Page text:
More efficient rendering
I noticed, when looking at the Level’s rendering method, that the code evaluated whether or not a tile, mob, or entity, would be rendered each frame, even though there was no way that information would change more than the level updated, or even as often as the shadow map updates (which happens 4 times a second).
So I simply added a variable to tiles, mobs, and entities that enables it rendering or not, and then each frame the game would just check if that variable instead of accessing the shadow map and going through several loops. So now the rendering is much faster, I saw a 150% increase in frames per second, which is always awesome to see.
Getting one step closer to leveling up! Experience particles act the same as in most games. They are dropped by enemies on death, and move toward the player, until they are on the same tile as the player, where they are absorbed and the player gains that amount of experience.
I had planned on this week being the “Leveling” update week, but unfortunately I realized there were a few more key features I had to add before I could do that, those features I got to this week will be covered a bit later.
Player Projectiles change
Before, the player had to be locked on to a mob for their projectiles to home toward that mob. But now since mob projectiles always home, that seemed a bit unfair. So now all projectiles players fire home toward the nearest enemy!
Now for the big additions!
All rogue-like have a ton of enemies, so I had to make a way to create mobs, give them names, and give any information needed when creating the mob. So I created a class that holds a static variable for every mob that holds all the custom info for that mob. In addition to the standard info (name, health, experience dropped, occurrence rate, spells it can cast) I also added a new feature to the status bar at the top of the screen. I call these “observations” and they are just a fun little sentence that your character thinks about what they are focused on / locked onto. An example is seen below, with one of my favorite mobs I’ve created, “Long Arm”, represented with the character ‘W’,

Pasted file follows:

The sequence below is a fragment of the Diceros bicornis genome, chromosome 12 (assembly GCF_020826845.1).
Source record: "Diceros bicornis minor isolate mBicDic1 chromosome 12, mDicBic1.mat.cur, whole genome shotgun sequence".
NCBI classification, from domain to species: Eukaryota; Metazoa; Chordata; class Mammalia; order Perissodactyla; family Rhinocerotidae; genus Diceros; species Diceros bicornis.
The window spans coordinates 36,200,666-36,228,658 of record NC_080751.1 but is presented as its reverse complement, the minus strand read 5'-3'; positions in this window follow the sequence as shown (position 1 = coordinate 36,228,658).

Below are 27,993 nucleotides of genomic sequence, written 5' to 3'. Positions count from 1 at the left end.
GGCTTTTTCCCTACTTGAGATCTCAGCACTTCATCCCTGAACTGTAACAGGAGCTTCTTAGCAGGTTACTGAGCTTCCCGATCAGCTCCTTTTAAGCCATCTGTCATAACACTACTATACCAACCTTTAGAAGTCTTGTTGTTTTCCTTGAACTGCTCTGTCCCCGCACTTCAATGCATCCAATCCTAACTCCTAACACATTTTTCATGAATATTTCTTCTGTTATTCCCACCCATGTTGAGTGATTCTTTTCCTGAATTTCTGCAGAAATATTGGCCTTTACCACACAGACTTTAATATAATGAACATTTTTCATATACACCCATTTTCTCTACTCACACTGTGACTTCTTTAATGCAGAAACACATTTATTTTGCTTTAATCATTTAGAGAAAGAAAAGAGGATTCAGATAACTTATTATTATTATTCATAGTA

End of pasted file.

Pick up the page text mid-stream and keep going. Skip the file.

Each mob is also given a Type, which holds a few different bits of information. The current types are: Common, Uncommon, Rare, Ultra, Mniboss, Boss.
The type controls it’s occurrence rate, color (the color gets blue depending on how rare it is), and the amount of experience it drops.
Probably the most notable change this week (even though it was added just today), is the new Menu system. Menu’s act like how you would expect, but it took some rearranging of code to make menus work.
In-game, a menu appears as any other UI, but the player cannot move while the menu is open. Right now the only in-game menu is the pause menu, which gives the player the option to resume or exit the game to the main menu, which brings me to the next point…
There is now a main menu!
Instead of the placeholder Java default dialogue box popping up asking if the player wanted to the run the server or join the server, there is now a nice menu when the game is started!
This also allowed a new option that was not as convenient before, joining external servers. There is a sub menu when selecting “Join Server” on the main menu, that lets the player decide if it wants to join a local server or an external server, which then prompts the user to enter the host’s IP address (which pops up one of those placeholder Java default dialogue boxes, but hey, that’s to be fixed another day). Unfortunately I have no idea if joining external servers actually works, as this feature was just added today and I have not been able to join external servers in the short amount of testing I did.